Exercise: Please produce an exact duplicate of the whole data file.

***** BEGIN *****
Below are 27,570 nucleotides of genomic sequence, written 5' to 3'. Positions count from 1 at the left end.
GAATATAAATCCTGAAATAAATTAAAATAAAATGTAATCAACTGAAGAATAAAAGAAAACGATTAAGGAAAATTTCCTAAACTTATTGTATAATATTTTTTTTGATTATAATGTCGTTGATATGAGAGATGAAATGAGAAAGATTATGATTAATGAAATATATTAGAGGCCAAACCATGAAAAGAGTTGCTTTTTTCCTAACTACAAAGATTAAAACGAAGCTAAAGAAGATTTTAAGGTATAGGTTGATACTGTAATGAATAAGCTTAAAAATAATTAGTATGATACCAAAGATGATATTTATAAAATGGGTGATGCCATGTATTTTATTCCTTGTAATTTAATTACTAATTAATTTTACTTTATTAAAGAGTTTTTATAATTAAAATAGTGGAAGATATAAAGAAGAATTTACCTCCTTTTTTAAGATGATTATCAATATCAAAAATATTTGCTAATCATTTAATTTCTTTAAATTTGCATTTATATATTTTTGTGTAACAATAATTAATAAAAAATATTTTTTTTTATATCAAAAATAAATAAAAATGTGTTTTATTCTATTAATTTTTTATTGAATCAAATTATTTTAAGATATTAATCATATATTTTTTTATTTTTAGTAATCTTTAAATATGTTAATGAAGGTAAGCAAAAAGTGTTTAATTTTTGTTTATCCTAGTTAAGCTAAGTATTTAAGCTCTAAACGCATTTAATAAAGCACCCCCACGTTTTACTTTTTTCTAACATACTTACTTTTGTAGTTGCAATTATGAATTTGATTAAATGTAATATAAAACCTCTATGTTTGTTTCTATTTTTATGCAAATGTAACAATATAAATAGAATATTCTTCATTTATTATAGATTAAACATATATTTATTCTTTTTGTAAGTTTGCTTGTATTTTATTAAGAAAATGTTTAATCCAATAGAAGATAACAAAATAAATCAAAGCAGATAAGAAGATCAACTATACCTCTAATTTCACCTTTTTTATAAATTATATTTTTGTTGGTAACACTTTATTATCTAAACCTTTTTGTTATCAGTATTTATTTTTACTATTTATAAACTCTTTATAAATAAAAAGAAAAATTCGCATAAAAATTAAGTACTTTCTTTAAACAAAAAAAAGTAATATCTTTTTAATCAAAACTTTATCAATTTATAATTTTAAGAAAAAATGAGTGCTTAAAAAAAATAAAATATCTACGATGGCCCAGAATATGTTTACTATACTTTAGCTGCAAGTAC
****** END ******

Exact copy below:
Below are 27,570 nucleotides of genomic sequence, written 5' to 3'. Positions count from 1 at the left end.
GAATATAAATCCTGAAATAAATTAAAATAAAATGTAATCAACTGAAGAATAAAAGAAAACGATTAAGGAAAATTTCCTAAACTTATTGTATAATATTTTTTTTGATTATAATGTCGTTGATATGAGAGATGAAATGAGAAAGATTATGATTAATGAAATATATTAGAGGCCAAACCATGAAAAGAGTTGCTTTTTTCCTAACTACAAAGATTAAAACGAAGCTAAAGAAGATTTTAAGGTATAGGTTGATACTGTAATGAATAAGCTTAAAAATAATTAGTATGATACCAAAGATGATATTTATAAAATGGGTGATGCCATGTATTTTATTCCTTGTAATTTAATTACTAATTAATTTTACTTTATTAAAGAGTTTTTATAATTAAAATAGTGGAAGATATAAAGAAGAATTTACCTCCTTTTTTAAGATGATTATCAATATCAAAAATATTTGCTAATCATTTAATTTCTTTAAATTTGCATTTATATATTTTTGTGTAACAATAATTAATAAAAAATATTTTTTTTTATATCAAAAATAAATAAAAATGTGTTTTATTCTATTAATTTTTTATTGAATCAAATTATTTTAAGATATTAATCATATATTTTTTTATTTTTAGTAATCTTTAAATATGTTAATGAAGGTAAGCAAAAAGTGTTTAATTTTTGTTTATCCTAGTTAAGCTAAGTATTTAAGCTCTAAACGCATTTAATAAAGCACCCCCACGTTTTACTTTTTTCTAACATACTTACTTTTGTAGTTGCAATTATGAATTTGATTAAATGTAATATAAAACCTCTATGTTTGTTTCTATTTTTATGCAAATGTAACAATATAAATAGAATATTCTTCATTTATTATAGATTAAACATATATTTATTCTTTTTGTAAGTTTGCTTGTATTTTATTAAGAAAATGTTTAATCCAATAGAAGATAACAAAATAAATCAAAGCAGATAAGAAGATCAACTATACCTCTAATTTCACCTTTTTTATAAATTATATTTTTGTTGGTAACACTTTATTATCTAAACCTTTTTGTTATCAGTATTTATTTTTACTATTTATAAACTCTTTATAAATAAAAAGAAAAATTCGCATAAAAATTAAGTACTTTCTTTAAACAAAAAAAAGTAATATCTTTTTAATCAAAACTTTATCAATTTATAATTTTAAGAAAAAATGAGTGCTTAAAAAAAATAAAATATCTACGATGGCCCAGAATATGTTTACTATACTTTAGCTGCAAGTAC